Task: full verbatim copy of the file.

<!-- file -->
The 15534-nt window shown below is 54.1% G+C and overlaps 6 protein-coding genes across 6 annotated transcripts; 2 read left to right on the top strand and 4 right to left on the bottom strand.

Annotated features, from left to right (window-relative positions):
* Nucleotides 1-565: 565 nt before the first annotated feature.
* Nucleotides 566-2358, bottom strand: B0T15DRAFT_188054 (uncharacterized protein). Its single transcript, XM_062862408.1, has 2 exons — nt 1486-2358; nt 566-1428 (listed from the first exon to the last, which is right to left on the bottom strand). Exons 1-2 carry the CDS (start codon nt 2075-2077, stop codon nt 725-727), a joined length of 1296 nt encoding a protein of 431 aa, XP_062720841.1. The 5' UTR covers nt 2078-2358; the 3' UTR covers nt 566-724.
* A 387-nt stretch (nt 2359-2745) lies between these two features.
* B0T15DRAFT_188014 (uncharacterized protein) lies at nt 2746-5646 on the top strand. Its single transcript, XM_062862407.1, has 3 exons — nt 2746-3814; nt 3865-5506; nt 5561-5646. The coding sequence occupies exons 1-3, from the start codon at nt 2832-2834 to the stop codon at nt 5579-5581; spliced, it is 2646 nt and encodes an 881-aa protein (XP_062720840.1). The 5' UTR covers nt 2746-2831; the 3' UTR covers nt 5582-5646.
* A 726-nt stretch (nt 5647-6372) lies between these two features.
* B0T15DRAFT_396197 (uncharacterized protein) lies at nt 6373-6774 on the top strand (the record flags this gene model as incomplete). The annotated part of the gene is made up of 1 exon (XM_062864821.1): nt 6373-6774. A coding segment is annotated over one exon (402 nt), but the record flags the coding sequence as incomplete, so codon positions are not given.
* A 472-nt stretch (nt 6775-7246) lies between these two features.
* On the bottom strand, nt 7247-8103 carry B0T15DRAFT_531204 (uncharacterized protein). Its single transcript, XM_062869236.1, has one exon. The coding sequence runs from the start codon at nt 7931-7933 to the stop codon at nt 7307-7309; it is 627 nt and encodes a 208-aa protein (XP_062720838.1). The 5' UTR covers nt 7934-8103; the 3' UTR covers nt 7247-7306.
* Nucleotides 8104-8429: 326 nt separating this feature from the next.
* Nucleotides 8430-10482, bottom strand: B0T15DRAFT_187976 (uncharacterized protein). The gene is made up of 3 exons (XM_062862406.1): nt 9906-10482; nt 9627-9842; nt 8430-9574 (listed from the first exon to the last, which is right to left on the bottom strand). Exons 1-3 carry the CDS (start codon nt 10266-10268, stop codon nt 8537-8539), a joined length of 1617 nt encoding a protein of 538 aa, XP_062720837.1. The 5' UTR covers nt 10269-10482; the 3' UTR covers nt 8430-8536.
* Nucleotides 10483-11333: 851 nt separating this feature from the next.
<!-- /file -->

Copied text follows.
The 15534-nt window shown below is 54.1% G+C and overlaps 6 protein-coding genes across 6 annotated transcripts; 2 read left to right on the top strand and 4 right to left on the bottom strand.

Annotated features, from left to right (window-relative positions):
* Nucleotides 1-565: 565 nt before the first annotated feature.
* Nucleotides 566-2358, bottom strand: B0T15DRAFT_188054 (uncharacterized protein). Its single transcript, XM_062862408.1, has 2 exons — nt 1486-2358; nt 566-1428 (listed from the first exon to the last, which is right to left on the bottom strand). Exons 1-2 carry the CDS (start codon nt 2075-2077, stop codon nt 725-727), a joined length of 1296 nt encoding a protein of 431 aa, XP_062720841.1. The 5' UTR covers nt 2078-2358; the 3' UTR covers nt 566-724.
* A 387-nt stretch (nt 2359-2745) lies between these two features.
* B0T15DRAFT_188014 (uncharacterized protein) lies at nt 2746-5646 on the top strand. Its single transcript, XM_062862407.1, has 3 exons — nt 2746-3814; nt 3865-5506; nt 5561-5646. The coding sequence occupies exons 1-3, from the start codon at nt 2832-2834 to the stop codon at nt 5579-5581; spliced, it is 2646 nt and encodes an 881-aa protein (XP_062720840.1). The 5' UTR covers nt 2746-2831; the 3' UTR covers nt 5582-5646.
* A 726-nt stretch (nt 5647-6372) lies between these two features.
* B0T15DRAFT_396197 (uncharacterized protein) lies at nt 6373-6774 on the top strand (the record flags this gene model as incomplete). The annotated part of the gene is made up of 1 exon (XM_062864821.1): nt 6373-6774. A coding segment is annotated over one exon (402 nt), but the record flags the coding sequence as incomplete, so codon positions are not given.
* A 472-nt stretch (nt 6775-7246) lies between these two features.
* On the bottom strand, nt 7247-8103 carry B0T15DRAFT_531204 (uncharacterized protein). Its single transcript, XM_062869236.1, has one exon. The coding sequence runs from the start codon at nt 7931-7933 to the stop codon at nt 7307-7309; it is 627 nt and encodes a 208-aa protein (XP_062720838.1). The 5' UTR covers nt 7934-8103; the 3' UTR covers nt 7247-7306.
* Nucleotides 8104-8429: 326 nt separating this feature from the next.
* Nucleotides 8430-10482, bottom strand: B0T15DRAFT_187976 (uncharacterized protein). The gene is made up of 3 exons (XM_062862406.1): nt 9906-10482; nt 9627-9842; nt 8430-9574 (listed from the first exon to the last, which is right to left on the bottom strand). Exons 1-3 carry the CDS (start codon nt 10266-10268, stop codon nt 8537-8539), a joined length of 1617 nt encoding a protein of 538 aa, XP_062720837.1. The 5' UTR covers nt 10269-10482; the 3' UTR covers nt 8430-8536.
* Nucleotides 10483-11333: 851 nt separating this feature from the next.